There is no way for me to convey the full experience of driving in a city such as this on a blog. I will do what I can. We have often compared the system of roads and rules between here and there as a dance. In the US we drive like a ballet – well-timed, organized, everyone in their spaces. Whereas driving here is more like a Latin lambada – not about rules, but emotion with competition for space and very fluid - every inch counts.
Anyway, it took me a year or more when we first moved to overcome my anxieties and learn to drive a stick-shift on the LEFT side of the road with potholes and no lines within inches of many other drivers. This time around it was shocking to change ‘dances’ so suddenly, but I was trying it out on Sunday mornings (least traffic of the week) again during our third week. This week I did most of the driving as Kent was still exhausted from his travels. On Saturday I missed an unmarked speed bump and took it at almost 30mph. Oops! We were all fine. After that Anna started saying, “Sorry!” every time we went over a speed bump. =)
Then on the way home on an unknown road, there was a small herd of cattle walking on the other side of the road (normal during dry season – where else do you find good green grass but in the city!?) when one sizable black and white one came charging across the road. I was going pretty fast, and hit the gas and swerved to get past her! I narrowly missed a charging heifer on the road – that’s a first! Kent started calling me ‘safari mama’! I guess I’m comfortable driving again.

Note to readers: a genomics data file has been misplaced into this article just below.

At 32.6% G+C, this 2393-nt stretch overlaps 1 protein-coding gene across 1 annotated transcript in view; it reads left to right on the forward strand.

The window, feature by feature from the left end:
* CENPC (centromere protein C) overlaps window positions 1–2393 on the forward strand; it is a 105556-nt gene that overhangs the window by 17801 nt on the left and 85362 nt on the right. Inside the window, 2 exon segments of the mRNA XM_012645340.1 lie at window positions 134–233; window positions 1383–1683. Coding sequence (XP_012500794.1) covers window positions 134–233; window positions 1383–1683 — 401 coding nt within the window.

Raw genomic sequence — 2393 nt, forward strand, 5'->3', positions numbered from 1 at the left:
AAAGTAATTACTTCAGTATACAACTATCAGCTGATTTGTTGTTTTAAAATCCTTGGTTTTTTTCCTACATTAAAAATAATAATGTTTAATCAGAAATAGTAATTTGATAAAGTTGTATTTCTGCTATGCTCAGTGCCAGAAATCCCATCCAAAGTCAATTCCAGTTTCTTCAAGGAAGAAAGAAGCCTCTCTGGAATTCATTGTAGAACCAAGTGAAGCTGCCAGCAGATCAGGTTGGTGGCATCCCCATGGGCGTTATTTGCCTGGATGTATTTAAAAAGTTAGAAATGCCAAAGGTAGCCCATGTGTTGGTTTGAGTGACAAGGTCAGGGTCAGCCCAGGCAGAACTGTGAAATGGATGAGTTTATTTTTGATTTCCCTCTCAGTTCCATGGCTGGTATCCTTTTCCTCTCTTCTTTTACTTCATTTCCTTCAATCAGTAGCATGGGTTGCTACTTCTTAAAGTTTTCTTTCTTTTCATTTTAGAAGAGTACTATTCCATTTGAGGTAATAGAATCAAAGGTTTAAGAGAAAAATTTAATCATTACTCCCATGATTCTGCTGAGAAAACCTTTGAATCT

Then Tues. morning I was late for the inter-mission Women’s Bible study across town (on Esther btw, very good) because the car was being washed when I arrived to pick it up. Anyway, I wasn’t rushing too badly, but wasn’t going to sit in a traffic jam either.
There are so many mini-buses (Toyota vans with 14 passengers that work like a bus system more or less) on the road that we’re very accustomed to someone driving in front of you and suddenly pulling off to the side of the road to pick up or drop off a passenger. Traffic flow continues whenever possible even if it means crossing into the oncoming lane. I was following a small truck closely and he suddenly pulled off to the side of the road. No problem. I’ll just pass him. As I swerved around him I had to slam on my brakes to avoid hitting a car full of policemen, lights flashing, sirens blaring, in my lane. Oops. I guess that’s why everyone pulled over so suddenly…
Thankfully they were in a hurry to get somewhere and just went around me and everyone continued merrily on their way. It took a few minutes for my heart rate to drop though. Hitting a car full of policemen - another first. So is it places like this that formed the phrase ‘driving me crazy’?